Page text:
My name is Assata Shakur, and I am a
20th century escaped slave. Because of government persecution, I was left
with no other choice than to flee from the political repression, racism and
violence that dominate the US government’s policy toward people of color. I am
an ex-political prisoner, and I have been living in exile in Cuba since 1984….
People get used to anything. The less you think about your oppression, the more your tolerance for it grows. After a while, people just think oppression is the normal state of things. But to become free, you have to be acutely aware of being a slave.” (from “An Open Letter from Assata Shakur: ‘I Am Only One Woman,’ ” Colorlines, May 6, 2013)
To the credit of The National Conference of Black Lawyers, The National Lawyers Guild, The Black Commentator, The Nation, Democracy Now, The Huffington Post, and an array of blog essays the FBI decision to place Assata Shakur on its “Most Wanted Terrorists” list and the State Department decision to keep Cuba on the list of “state sponsors of terrorism” have been roundly condemned.
Assata Shakur was an activist in the Black Panther Party, the student and anti-war movements, and human rights causes in the 1960s. Her activism made Shakur a prime target of the violent FBI COINTELPRO program designed to arrest, convict, and assassinate those who worked against U.S. racism, classism, and war. She was stopped in a car on the New Jersey turnpike on May 2, 1973. Police engaged in a shooting which led to the death of a passenger in the car. Also a police officer was killed in the shootout.
Shakur and another comrade were charged with the police killing even though she also was shot and was incapable of shooting a weapon because of her injuries. Shakur was subsequently charged and convicted for killing the police officer, though she was unarmed, and sentenced to life plus 33 years. On November 2, 1979 she escaped from the New Jersey prison where she was serving her sentence. In 1984 she fled to Cuba, was granted political asylum, and has been living there ever since.
Expressions of outrage about the policies toward Assata Shakur and the government of Cuba need to be raised again and again because these policies get to the heart of racism, repression, and imperialism. The United States government, from civil rights organizing against Jim Crow in the South to urban Black liberation movements in the North sought to divide, repress, and crush demands for an end to institutionalized racism. The same police and federal security apparatuses complicit in the hosing of protesters in the South, refused to vigorously investigate racist murderers in Alabama and Mississippi. State and federal authorities launched a nationwide campaign during the Nixon administration to falsely charge, arrest, sentence, and murder militants fighting racism. From Chicago, to Oakland, California, to Detroit to the New Jersey turnpike police and FBI shootouts were initiated to eliminate those who were challenging the political and economic status quo. At the ideological level activists for change were labeled “communists,” “terrorists,” common “criminals,” and foreign agents. Let’s be clear: the Federal Bureau of Investigation and many police departments were agents of a policy of state terrorism. The first targets were African Americans.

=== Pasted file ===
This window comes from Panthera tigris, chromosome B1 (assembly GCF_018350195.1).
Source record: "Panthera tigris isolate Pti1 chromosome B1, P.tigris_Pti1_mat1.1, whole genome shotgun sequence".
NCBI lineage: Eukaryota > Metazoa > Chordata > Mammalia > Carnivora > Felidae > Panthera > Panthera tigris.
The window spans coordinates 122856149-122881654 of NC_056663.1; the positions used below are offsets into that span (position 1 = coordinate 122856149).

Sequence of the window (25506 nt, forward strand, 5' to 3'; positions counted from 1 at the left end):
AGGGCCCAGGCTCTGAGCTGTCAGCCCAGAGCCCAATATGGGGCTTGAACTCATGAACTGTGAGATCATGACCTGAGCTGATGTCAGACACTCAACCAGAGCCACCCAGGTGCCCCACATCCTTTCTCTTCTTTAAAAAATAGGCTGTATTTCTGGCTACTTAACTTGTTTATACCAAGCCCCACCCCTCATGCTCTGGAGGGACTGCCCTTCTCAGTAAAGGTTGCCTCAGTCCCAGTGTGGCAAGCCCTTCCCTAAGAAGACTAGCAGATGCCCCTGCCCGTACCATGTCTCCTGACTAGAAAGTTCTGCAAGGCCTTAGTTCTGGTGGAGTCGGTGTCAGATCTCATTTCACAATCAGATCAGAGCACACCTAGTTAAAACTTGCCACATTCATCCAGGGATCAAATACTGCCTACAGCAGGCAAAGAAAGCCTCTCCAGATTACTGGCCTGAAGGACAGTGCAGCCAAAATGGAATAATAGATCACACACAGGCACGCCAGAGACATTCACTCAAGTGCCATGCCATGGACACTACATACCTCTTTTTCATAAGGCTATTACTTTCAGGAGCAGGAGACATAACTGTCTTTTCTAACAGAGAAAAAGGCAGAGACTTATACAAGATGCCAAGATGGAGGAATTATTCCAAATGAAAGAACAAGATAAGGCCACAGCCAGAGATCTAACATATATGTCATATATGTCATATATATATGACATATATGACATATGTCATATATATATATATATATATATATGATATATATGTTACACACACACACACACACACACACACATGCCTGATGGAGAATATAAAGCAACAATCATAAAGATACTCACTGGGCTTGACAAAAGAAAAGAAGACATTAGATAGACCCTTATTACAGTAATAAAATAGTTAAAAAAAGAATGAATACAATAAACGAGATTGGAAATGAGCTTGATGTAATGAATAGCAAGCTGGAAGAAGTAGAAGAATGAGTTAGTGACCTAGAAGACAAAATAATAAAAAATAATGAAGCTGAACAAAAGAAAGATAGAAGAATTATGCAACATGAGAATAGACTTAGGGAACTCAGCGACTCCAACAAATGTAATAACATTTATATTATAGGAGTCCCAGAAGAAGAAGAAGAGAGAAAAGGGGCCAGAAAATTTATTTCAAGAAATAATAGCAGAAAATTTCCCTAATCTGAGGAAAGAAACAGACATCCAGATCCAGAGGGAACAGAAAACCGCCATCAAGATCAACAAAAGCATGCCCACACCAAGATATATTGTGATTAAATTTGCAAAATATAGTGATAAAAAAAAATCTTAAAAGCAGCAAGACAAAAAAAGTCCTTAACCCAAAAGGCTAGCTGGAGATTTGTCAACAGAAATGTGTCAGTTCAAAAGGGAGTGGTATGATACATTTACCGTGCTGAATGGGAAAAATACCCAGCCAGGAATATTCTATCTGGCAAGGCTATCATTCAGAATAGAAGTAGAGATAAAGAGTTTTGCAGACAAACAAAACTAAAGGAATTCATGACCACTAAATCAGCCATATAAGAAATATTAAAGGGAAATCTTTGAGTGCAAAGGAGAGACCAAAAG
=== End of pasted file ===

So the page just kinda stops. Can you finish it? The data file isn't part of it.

In addition, what happened to Assata Shakur and untold thousands of others sent a clear message to activists, particularly young ones, that public protest would lead to violent repression. In 1970 the killings at Jackson State and Kent State Universities communicated to college students that protest might be life threatening.
Raising the issue of “terrorism” again in reference to Cuba and now Assata Shakur also serves to link the COINTELPRO violence against the people of the 1970s to the “war on terrorism” in the 21st century. Everyone knows that as economic crisis grows, demands for change are likely to increase. From a systemic point of view the tools of repression must be reinvigorated. Raising the case of Assata Shakur now and framing it as an issue of terrorism links the political mobilizations of the 1970s to the Occupy Movement, the horrific bombings in Boston to the demands for change all around the world. Putting Shakur on the terror list and keeping Cuba on a similar list is a metaphor for all that economic and political elites regard as a threat. It seeks to reinforce the theme of the linkage of terrorism and people of color.
Finally, adding Assata Shakur to the terrorism list, and keeping Cuba on the state list, provides ready cover for a possible future military strike against targets on the island. It is conceivable that, unless massive voices are raised to protest these lists, some adventurist administration could launch a drone strike against targets in Cuba. And, in the short run, associating Assata Shakur and Cuba with terrorism continues the argument that the U.S. blockade of Cuba needs to be maintained, which many of us would regard as a real act of terrorism against eleven million Cubans.
Lennox Hinds, Shakur’s lawyer and National Lawyers Guild member, summarized the current meaning of the Shakur case. “Clearly, the federal government is continuing the unrestrained abuse of power by which it attempted to destroy Assata Shakur and other Black individuals and groups by surveillance, rumor, innuendo, eavesdropping, arrest and prosecution, incarceration, and murder throughout the sixties and seventies.”